A Leaf to hide Australia's peak oil embarrassment | RenewEconomy

A Leaf to hide Australia’s peak oil embarrassment

Australia should get over its embarrassment of “forgetting” about peak oil by using subsidies to boost the production of EVs.


Fortunately for the Federal Government, it can use a “Leaf” to hide its growing embarrassment at being exposed for suppressing its own report warning of sharp declines in global oil production in five years time.

In 2009, Transport Minister Anthony Albanese’s Bureau of Infrastructure, Transport and Regional Economics (BITRE) published Report 117, which revealed “at some point beyond 2017 we must begin to cope with the longer-term task of replacing oil as a source of energy. Given the inertias inherent in energy systems and vehicle fleets, the  transition will be necessarily challenging to most economies aroundthe world”.

While the government has not been able to explain how Report 117 “vanished”, now that it has been rediscovered it’s safe to say that the conclusion was only half right.

Peak oil, that point at which the world’s accessible and commercially viable supplies of petroleum begin to disappear, is a certainty.

But Report 117’s assessment that economies suffer from inertia when transitioning energy systems is not, in 2012, completely accurate.

The assessment applies to Australia’s economy, yes, but not to others,thanks to the Leaf, the Nissan Leaf – an all-electric vehicle that is being mass produced for markets in Japan, the US, the UK and some European countries as you read this, with 500,000 units ready to burn rubber from the end of next year.

Report 117’s resurfacing in January could not be timelier for the Liberal Party, which has been wracked by indecision over whether to support or ditch the hundreds of millions of dollars in hand outs to the car industry.

Evidence that petrol supplies will be severely diminished in a few years time should make it easier for both the Opposition and the Labor Party to bite the bullet and withdraw  subsidies for manufacturers of petrol-guzzling cars.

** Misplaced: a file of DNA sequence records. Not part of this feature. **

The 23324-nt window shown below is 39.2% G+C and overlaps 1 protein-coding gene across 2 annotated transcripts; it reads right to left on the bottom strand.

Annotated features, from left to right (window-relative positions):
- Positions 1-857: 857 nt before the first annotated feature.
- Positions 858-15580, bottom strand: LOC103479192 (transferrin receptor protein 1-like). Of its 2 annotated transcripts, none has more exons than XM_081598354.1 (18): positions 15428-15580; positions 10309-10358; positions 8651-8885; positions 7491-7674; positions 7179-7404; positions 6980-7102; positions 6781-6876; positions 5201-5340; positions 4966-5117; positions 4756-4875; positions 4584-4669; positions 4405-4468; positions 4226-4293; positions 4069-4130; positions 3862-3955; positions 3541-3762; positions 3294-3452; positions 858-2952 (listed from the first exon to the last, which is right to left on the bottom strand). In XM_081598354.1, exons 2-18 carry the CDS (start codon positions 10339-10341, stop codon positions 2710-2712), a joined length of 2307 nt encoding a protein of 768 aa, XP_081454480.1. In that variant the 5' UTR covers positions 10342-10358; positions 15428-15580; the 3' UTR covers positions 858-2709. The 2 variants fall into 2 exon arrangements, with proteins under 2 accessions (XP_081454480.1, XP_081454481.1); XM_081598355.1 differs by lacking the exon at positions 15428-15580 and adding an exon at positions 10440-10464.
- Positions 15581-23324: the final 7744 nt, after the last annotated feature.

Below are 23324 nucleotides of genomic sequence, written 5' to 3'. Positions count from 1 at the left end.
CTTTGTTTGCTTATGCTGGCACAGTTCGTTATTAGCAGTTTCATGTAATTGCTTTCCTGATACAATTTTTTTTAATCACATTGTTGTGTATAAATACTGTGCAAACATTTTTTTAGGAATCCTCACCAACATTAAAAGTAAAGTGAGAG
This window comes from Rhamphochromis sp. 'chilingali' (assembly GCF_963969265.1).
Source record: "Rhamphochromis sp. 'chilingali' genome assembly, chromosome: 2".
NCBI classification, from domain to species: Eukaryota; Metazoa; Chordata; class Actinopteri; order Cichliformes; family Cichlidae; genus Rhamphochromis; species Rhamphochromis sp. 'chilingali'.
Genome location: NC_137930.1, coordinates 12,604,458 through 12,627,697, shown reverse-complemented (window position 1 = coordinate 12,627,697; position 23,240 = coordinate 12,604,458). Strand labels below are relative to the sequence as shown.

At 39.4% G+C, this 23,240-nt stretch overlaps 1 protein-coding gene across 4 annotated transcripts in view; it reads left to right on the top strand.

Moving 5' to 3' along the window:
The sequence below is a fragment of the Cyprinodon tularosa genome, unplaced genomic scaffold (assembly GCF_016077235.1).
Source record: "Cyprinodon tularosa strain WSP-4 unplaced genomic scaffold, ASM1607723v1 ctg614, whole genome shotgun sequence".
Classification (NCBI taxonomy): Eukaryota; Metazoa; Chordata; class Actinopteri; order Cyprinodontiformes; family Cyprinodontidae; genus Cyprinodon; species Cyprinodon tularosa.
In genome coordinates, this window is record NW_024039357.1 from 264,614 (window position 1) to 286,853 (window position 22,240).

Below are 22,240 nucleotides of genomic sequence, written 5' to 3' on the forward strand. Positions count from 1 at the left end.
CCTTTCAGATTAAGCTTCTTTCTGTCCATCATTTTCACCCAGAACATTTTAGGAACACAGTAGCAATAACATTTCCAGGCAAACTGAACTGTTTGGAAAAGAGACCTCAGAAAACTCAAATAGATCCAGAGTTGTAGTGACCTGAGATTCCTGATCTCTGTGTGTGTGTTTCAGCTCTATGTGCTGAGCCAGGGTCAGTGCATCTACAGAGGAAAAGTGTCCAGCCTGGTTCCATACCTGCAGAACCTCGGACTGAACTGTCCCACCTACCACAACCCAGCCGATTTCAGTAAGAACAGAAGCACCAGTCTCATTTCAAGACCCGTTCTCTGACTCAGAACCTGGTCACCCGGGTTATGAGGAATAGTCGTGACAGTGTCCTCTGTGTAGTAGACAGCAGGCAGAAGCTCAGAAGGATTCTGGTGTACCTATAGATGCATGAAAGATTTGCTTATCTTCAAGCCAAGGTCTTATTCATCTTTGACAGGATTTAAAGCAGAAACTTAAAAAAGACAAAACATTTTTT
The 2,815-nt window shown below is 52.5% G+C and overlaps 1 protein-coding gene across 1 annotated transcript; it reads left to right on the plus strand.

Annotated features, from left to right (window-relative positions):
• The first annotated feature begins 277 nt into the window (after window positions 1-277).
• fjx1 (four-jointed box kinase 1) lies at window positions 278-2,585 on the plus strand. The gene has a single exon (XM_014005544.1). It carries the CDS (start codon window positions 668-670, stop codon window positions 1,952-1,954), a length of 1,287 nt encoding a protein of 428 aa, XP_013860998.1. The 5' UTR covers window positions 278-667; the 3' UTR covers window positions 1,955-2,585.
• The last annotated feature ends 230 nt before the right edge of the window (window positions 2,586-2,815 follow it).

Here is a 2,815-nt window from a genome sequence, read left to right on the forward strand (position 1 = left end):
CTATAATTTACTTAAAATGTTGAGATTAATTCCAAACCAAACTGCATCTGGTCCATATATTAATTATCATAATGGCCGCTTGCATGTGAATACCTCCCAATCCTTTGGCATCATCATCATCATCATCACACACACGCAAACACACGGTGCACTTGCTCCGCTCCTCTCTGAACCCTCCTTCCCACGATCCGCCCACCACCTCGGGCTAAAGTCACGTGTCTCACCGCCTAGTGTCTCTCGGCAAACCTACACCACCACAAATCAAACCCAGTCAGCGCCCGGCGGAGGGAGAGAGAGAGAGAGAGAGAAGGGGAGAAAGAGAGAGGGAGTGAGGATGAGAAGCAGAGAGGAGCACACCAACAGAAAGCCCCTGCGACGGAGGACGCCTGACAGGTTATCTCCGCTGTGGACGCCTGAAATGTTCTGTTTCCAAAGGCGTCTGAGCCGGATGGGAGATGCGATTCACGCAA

Makers of cars in Australia are demanding a taxpayer funded lifeline to keep producing the guzzlers just as the price of crude oil has for the first time in history averaged above $100 a barrel for the past 12 months, according to the US Department of Energy. Ten years ago it averaged less than $30 a barrel. http://www.eia.gov/todayinenergy/detail.cfm?id=4550

Further, Australian drivers are being asked to make their next vehicle investment a petrol fuelled one, just as the risks to world oil supplies have heightened, courtesy of rogue governments.

In Australia, taxpayer hand outs to foreign car makers should be tied to innovation and sustainability for a future that will be devoid of plentiful, cheap petrol.

Let’s offer incentives to manufacturers that build electric vehicles in Australia. For example:

#1 The Ford Falcon flagship sold less than 20,000 units last year, so a subsidised retooling of Ford’s production line for its all-electric Focus marque makes sense.

#2 General Motors is ploughing ahead with its Volt in the US, a range extending plug-in hybrid vehicle. Why don’t we help GM to do the same here?

#3 The Toyota Prius and the locally-made Camry plug-in hybrid are leaving their mark on Aussie bitumen, so why are we still incentivising the production of the six cylinder Aurion and other pure petrol driven cars at Altona?

#4 Nissan’s Leaf is the global leader in terms of critical mass and should also get an incentive to introduce this all electric, plug-in to Australia.

The average young family with two children uses its two cars extensively on school runs, shopping trips, sports events, visiting friends and relatives and so on.

But do these families need a car that travels more than 175 km each day? Presently, that is what Nissan’s Leaf offers on a single charge. The 2014 model will offer twice that distance, making the likelihood of running out of “fuel” a remote concept.

Motorists whose driving patterns are less predictable and need the back up of petrol just in case, could have the Toyota Prius plug-in as a second car. The first 30 km comes off the electricity grid. The GM Volt goes one better, offering the first 60km off the grid before switching seamlessly to the on board motor.

These cars would likely accommodate 80 per cent of an average driver’s travelling. In two to three years, car makers will have doubled the size of electric vehicles’ batteries, making these cars suitable for 90 per cent of motorists’ needs.

Renewable energy should be mandated for the refuelling (charging up) of electric vehicles with motorists who go down that road also required to install energy systems such as photovoltaic panels at their charge address.

This strategy would circumvent the need to rely on electricity from a source that produced carbon emissions, such as the coal and gas fired generators that create most of our power.

To put the mass installation of solar powered panels into context consider Germany’s achievement in December: 3000 megawatts of solar panels, 20 million of them, were installed on rooftops across Germany during its winter Christmas holidays.